Author(s): Shaheen F, Collman RG
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Abstract PURPOSE OF REVIEW: A new mechanistic understanding of how HIV-1 enters cells has emerged recently, and these discoveries are now being translated into novel therapeutic agents. Along with CD4, HIV-1 requires a chemokine receptor, CCR5 or CXCR4, as an entry co-receptor, and differential co-receptor selectivity is an important determinant of viral diversity and pathogenesis. CCR5 and CXCR4 blockers have been the focus of much research and are now entering clinical trials. RECENT FINDINGS: Several CCR5 antagonists with anti-HIV-1 activity have been developed, including small-molecule agents, monoclonal antibodies and modified chemokines. At least four small-molecule and one antibody CCR5 inhibitor are in various stages of preclinical and clinical testing. Most or all infected individuals harbor CCR5-using variants, and promising findings have been reported from very preliminary clinical studies. CXCR4 antagonists under development include small-molecule and short-peptide inhibitors. Only a subset of late-stage individuals harbor CXCR4-using strains, and early clinical studies of CXCR4 inhibition showed some evidence of suppression in certain individuals. SUMMARY: Chemokine receptor antagonists offer great promise as a much-needed new class of antiviral agent. They also raise questions that are unique to agents targeting these cellular receptors, including whether drug resistance will lead to variants with altered co-receptor selectivity, the tolerability of chronically blocking receptors involved in inflammation (CCR5, CXCR4) or essential in development and hematopoesis (CXCR4), and the role of co-receptor phenotyping in selecting blocking agents. In addition to HIV-1 infection, these drugs may also have utility in inflammation, cancer, stem cell transplant and other areas.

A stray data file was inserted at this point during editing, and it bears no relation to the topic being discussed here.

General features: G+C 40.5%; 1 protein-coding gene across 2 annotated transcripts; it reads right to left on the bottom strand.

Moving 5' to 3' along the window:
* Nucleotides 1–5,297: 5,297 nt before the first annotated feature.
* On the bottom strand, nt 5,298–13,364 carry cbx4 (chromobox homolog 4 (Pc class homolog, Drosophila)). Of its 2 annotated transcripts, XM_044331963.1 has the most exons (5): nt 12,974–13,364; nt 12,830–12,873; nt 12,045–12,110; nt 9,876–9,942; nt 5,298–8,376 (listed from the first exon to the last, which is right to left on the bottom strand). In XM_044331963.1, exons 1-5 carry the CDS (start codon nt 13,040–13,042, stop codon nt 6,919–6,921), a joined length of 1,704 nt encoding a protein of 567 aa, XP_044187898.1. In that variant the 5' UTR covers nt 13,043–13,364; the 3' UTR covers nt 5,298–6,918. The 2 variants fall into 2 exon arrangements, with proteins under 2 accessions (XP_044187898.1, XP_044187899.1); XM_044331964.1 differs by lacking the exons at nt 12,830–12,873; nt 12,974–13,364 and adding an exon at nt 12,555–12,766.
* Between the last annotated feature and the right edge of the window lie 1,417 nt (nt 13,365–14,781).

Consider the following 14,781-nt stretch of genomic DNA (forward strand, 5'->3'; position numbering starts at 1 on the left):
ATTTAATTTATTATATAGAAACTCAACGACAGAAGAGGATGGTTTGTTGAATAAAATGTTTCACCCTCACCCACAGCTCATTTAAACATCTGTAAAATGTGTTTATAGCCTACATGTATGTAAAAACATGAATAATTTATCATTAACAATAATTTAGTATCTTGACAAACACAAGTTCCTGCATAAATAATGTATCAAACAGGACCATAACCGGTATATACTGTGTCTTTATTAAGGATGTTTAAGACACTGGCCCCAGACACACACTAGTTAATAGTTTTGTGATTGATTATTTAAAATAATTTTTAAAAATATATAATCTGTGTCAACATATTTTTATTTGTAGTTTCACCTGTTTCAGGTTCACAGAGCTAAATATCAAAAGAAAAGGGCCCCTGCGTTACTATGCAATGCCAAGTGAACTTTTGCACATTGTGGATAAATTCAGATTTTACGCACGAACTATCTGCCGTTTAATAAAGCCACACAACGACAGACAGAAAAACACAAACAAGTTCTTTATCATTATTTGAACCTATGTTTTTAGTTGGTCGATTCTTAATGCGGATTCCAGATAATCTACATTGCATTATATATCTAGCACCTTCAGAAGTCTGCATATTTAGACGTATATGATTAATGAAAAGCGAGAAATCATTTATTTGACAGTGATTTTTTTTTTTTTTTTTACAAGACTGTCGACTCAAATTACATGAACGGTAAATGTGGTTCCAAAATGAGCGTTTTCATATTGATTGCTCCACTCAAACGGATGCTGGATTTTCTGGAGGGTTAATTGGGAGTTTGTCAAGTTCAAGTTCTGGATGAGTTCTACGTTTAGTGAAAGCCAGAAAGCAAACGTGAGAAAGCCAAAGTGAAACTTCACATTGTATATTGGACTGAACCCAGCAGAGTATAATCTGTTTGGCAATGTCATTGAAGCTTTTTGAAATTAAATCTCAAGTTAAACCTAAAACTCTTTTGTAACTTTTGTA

This article was published in Curr Opin Infect Dis
and referenced in Journal of Antivirals & Antiretrovirals